SELF and Haiti Tec commit to expand upon their current solar PV training program with the development and regional promotion of additional advanced and short-course curricula.
First, the partners will create a second-year professional PV training course at Haiti Tec for 25 students, including at a minimum 10 women. This will entail completing the translation of the curriculum from English to French, training five solar trainers, and staging the first offering of the second-year course. The course will be certified as a degree program in Haiti. Staging the course will include advertising, promotion, and cataloguing materials. Additionally, SELF will establish a learning lab with a solar PV installation that provides energy to the facility. After the program, Haiti Tec aims to find a 15-day internship for at least ten graduates by partnering with the private sector. 75% of graduates from the second-year program are expected to find permanent employment within one year.
Second, the partners will create curriculum for two “spin-off” courses for lower-level vocational schools. Both courses will be taught twice each year to 10 students per course, reaching a total of 40 students.
Third, SELF and Haiti Tec will create at least three non-degree short courses to be taught at Haiti Tec that cover topic areas such as: PV for electricians; installation and maintenance of inverter/battery systems; and seminar for government, nonprofits, and businesses about solar and storage. The three courses will be taught twice per year, for ten students each, reaching a total of 60 students.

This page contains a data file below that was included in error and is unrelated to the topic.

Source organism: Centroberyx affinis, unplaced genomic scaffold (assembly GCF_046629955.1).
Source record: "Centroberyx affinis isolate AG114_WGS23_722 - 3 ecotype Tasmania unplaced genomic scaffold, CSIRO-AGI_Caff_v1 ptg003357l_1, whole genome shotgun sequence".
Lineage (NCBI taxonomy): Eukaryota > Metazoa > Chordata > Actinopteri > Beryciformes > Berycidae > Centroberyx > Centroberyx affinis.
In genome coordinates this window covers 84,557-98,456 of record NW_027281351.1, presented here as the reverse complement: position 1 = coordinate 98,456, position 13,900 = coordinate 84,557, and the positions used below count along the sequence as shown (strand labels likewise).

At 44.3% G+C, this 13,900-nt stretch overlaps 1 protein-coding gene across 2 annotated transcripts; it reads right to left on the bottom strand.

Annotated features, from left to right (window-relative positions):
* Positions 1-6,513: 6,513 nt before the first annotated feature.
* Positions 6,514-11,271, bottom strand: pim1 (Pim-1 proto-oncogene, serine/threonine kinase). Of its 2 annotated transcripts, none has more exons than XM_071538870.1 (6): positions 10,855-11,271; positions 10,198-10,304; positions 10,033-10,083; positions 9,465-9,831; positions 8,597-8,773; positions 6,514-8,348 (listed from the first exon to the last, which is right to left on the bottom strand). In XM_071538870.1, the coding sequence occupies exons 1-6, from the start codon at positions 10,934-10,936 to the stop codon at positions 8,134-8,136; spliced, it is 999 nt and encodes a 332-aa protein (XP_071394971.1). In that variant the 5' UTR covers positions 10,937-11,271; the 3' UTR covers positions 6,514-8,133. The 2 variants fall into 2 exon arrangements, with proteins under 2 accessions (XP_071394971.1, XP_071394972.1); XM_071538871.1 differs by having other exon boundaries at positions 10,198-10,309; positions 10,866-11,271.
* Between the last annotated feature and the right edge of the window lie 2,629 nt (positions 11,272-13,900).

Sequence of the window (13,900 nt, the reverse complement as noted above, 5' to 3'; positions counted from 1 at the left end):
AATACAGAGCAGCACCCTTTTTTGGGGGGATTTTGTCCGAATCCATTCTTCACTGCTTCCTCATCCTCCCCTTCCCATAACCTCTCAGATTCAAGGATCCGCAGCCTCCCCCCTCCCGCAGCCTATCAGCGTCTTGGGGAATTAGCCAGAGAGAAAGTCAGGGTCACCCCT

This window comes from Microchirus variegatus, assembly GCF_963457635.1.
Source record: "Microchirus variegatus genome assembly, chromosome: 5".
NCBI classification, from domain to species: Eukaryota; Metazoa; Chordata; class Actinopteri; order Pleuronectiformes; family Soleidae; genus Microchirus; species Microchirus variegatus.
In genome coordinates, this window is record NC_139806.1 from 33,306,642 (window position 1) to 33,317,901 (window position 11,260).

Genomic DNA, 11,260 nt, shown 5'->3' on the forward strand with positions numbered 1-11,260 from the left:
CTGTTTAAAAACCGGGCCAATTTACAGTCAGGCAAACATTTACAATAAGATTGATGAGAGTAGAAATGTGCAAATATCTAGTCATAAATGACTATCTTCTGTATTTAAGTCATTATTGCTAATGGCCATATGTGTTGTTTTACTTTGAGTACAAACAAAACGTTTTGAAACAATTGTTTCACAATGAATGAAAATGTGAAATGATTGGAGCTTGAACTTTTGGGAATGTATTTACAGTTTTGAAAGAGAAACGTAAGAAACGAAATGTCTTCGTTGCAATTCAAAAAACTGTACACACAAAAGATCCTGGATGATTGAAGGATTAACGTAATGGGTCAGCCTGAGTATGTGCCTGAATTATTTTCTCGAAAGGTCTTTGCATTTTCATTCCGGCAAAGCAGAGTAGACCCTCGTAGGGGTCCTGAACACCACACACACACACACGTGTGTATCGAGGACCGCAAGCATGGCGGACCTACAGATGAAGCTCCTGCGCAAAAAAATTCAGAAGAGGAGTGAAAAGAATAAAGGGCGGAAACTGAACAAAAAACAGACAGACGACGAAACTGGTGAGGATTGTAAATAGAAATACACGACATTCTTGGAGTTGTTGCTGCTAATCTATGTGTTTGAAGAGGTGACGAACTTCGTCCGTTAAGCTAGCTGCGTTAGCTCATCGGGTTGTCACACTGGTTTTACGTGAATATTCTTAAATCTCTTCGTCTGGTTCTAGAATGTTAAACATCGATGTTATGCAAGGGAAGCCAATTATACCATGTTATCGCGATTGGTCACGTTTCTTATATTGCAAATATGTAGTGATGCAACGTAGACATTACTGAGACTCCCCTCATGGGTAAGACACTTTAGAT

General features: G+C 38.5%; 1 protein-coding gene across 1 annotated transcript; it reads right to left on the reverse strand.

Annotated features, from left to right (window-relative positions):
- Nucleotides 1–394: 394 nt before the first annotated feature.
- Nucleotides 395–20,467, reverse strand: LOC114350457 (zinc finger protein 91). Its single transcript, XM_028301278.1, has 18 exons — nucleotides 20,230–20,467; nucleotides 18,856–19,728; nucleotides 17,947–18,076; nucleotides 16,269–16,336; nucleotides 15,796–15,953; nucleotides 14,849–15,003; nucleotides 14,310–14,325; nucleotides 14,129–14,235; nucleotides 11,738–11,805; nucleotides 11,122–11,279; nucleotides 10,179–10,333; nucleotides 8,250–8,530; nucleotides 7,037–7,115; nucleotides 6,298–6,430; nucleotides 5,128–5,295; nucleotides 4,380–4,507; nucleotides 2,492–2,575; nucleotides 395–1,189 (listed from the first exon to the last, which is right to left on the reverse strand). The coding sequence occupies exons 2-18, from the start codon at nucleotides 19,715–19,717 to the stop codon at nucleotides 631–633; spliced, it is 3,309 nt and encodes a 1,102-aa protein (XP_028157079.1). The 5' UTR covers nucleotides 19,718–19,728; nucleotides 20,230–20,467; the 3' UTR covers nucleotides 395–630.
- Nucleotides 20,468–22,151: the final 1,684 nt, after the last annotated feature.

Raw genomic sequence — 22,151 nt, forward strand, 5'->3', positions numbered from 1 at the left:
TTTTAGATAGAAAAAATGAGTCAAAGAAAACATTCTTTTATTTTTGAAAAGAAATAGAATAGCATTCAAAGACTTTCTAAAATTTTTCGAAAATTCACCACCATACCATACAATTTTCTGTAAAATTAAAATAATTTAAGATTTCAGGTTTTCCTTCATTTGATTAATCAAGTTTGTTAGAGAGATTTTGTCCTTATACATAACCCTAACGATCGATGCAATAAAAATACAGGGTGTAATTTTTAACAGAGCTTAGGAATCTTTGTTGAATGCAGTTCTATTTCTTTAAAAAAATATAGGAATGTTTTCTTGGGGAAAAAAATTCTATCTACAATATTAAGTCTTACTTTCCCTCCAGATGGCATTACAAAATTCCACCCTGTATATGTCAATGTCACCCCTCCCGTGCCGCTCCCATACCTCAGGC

Finally, the partners will promote the availability of programs to other countries in the Caribbean through conferences, workshops, and by contacting vocational education authorities in at least five countries.
SELF serves as project manager and is responsible the curriculum, training, procuring equipment, and conducting installations for the labs and 2.5 kw solar PV system. Haiti Tec collaborates on program design, provides classroom and lab space, and administers classes. Together, partners expect that 75% of students across the program will complete courses successfully.
For the completion of the second-year professional PV training course:
(1) Complete English version of year two curricula (creation of the curriculum in English and part of the translation has already been funded and is underway): February 2019
(2) Continue raising funds. Completion target: March 2019
(3) Complete translation into French: April 2019
(4) Complete training the trainers: August 2019
(5) Complete lab installations: August 2019
(6) Begin first session of program: October 2019
(7) Complete first session of program: July 2020
For the creation of “spin off” courses for lower level vocational schools:
(1) Coordinate with partner vocational schools: Ongoing
(2) Complete program design: April 2019
(3) Complete writing and translation of curriculum: July 2019
For creation of three non-degree short courses:
(1) Complete writing and translation of curricula: June 2019
(2) Procure any needed additional lab equipment and tools: August 2019